The Surprise of Sabio on Main
I sheepishly confess that before a couple weeks ago, I had never dined in Pleasanton.
It was a city I merely drove past on the way to somewhere else.
I only felt a little less embarrassed by that after Chef Francis X. Hogan told me that he had been in the same boat. Living in Oakland and fresh off heading the kitchen at San Francisco’s Bluestem Brasserie, he scratched his head when he got approached to open a new restaurant in this city three years ago, which he had associated merely with strip malls and car dealerships.
When he got invited to tour the area, though, he found his eyes opened wide. Surrounded by undulating hills, it boasts a charming, most walk-able downtown full of restaurants, small businesses, and residents who regularly flock to it on weekends.
“I fell in love with the area,” he told me. “It feels like old Sonoma.”
Not only that, but some of the Bay Area’s most cherished farms including Frog Hollow Farm and Zuckerman’s, are just minutes away. Or as Hogan likes to brag, “They stop in Pleasanton first before continuing on to San Francisco.”
I had a chance to try it for the first time when I was invited in as a guest of the restaurant. It is named for the Spanish king, Alfonso X who was known as el Sabio (“The Wise One”). The restaurant bills itself as a tapas place, but it’s not Spanish in the strictest sense. The food borrows from many more parts of the world. But the convivial approach to tapas in terms of sharing plates is definitely evident.
On a warm summer night, you can dine al fresco on the patio right outside the front doors. Inside, the dining room makes you feel as if you’re sitting inside a wine barrel with its arched ceiling covered in planks that look like staves.
This is the type of place where you can drop in to grab a seat at the bar for a few snacks and a glass of wine. Or go full bore and order the chef’s tasting menu, which Hogan says is the only one offered in the Tri-Valley region. You do have to reserve the $99 tasting menu ($50 for beverage pairing) 24 hours ahead of time, though. But it’s worth doing so, as I found out that night.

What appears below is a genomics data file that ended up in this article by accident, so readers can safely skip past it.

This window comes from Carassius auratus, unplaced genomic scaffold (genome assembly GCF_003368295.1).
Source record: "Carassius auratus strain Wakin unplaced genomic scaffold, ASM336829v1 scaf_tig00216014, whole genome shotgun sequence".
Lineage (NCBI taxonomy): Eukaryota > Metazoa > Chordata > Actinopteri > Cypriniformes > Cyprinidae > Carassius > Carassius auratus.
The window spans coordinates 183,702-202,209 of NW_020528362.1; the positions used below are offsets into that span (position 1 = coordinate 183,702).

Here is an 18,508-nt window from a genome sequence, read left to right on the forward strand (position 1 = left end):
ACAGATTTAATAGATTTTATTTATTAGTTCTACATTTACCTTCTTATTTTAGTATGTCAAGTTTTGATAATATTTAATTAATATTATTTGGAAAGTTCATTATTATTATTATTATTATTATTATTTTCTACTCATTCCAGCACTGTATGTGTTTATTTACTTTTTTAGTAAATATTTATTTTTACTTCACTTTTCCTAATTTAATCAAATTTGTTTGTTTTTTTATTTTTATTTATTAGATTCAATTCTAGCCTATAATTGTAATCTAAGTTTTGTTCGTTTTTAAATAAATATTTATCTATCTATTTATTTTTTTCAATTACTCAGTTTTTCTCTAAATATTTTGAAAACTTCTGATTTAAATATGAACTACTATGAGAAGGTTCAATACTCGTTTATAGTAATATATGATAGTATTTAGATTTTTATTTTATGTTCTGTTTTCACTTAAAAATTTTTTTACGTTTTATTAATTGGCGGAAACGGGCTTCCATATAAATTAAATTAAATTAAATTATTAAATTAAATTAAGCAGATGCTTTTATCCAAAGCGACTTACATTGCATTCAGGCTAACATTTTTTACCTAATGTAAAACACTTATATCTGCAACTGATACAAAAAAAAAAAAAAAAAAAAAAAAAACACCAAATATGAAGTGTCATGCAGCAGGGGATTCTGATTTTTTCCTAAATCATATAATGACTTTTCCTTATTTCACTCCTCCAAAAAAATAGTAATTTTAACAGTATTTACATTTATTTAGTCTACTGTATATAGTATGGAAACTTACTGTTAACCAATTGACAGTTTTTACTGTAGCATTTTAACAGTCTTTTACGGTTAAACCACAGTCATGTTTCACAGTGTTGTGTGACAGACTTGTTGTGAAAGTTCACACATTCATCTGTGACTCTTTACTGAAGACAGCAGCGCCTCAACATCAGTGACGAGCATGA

It’s about 10 courses, and starts with a rapid succession of small bites following a bracing amuse of oysters on the half shell with paddlefish caviar.
Quite a few of the tasting menu items come from the regular menu, so this is a fun way to try a lot of things at once. That includes the chicken meatballs with fingerlings, a hard-boiled quail’s egg and olives threaded on skewers. The meatballs are juicy and shot through with a lot of lime.
Deviled eggs come standing at attention, stuffed with fluffy, sweet crab meat and another dollop of paddlefish caviar.
Pork belly gets paired with butternut squash, apple butter, pomegranate seeds and finely chopped hazelnuts. Crisp, unctuous and sticky, it reminded me surprisingly of Chinese pressed duck in texture and nutty goodness.
Salt cod croquettes are golden on the outside, and fluffy inside, with an assertively delicious ancho chili romesco that’s big on earthy and peppery notes.
Chiogga and Cylindra beets from Santa Cruz are garnished with beet powder and beet stem marmalade (how clever is that?). The beets are garnished with creamy soft stracciatella cheese, crunchy cocoa nibs that play up the earthy notes of the beets, and charred kumquats that lift the dish with smoky sweet-tartness.
Next it was a slab of Japanese hamachi, seared gently only on the outside and left raw within, done up with floral gently sweet-tangy umeboshi caramel.
I can never resist house-made pretzels. Here, they are done as little nubbins or bites, and served whimsically with “Cheese Whiz,” a fondue-like crock of white cheese sauce. A couple orders of these with a cocktail would be an ideal way to unwind after a hard day at work.
Lamb neck is one of those prized lesser cuts that you don’t often see on menus. Braised properly, as it was done here, the meat is as tender as any short ribs with bold lamb-iness. Freekeh tabbouleh is more substantial and nuttier tasting than typical bulgar. Preserved lemon yogurt brings everything together.
An apertif of hibiscus and sparkling water comes out next, with the server squirting lavender hydrosol over the top of the glass after setting it down. It’s light, citrus-forward, a little tart, and just a touch sweet.
Then comes 28-day aged Rancho Alena fillet with potatoes fermented in salt water to tighten their texture and heighten their flavor. The beef, served with charred broccolini and bernaise sauce, has a concentrated beefy flavor that just fills your mouth completely.
The kitchen makes its own bread, including the brioche and pumpernickle toast points stacked in a tower that come with the cheese course, a small wedge of Stepladder Creamery’s Ragged Point cow’s milk cheese that’s velvety, peppery and almost brie-like in softness.
A showstopping Valrhrona domed cake arrives with a hard chocolate shell with two layers of chocolate cake inside separated by chocolate cream. Served with Cara Cara segments and whipped cream, it’s like a fanciful Ding Dong that no chocoholic will ever be able to resist.
Dinner ends with passion fruit pate de fruits and mint chocolate truffles sprinkled with sea salt.
What a way to get to know Pleasanton.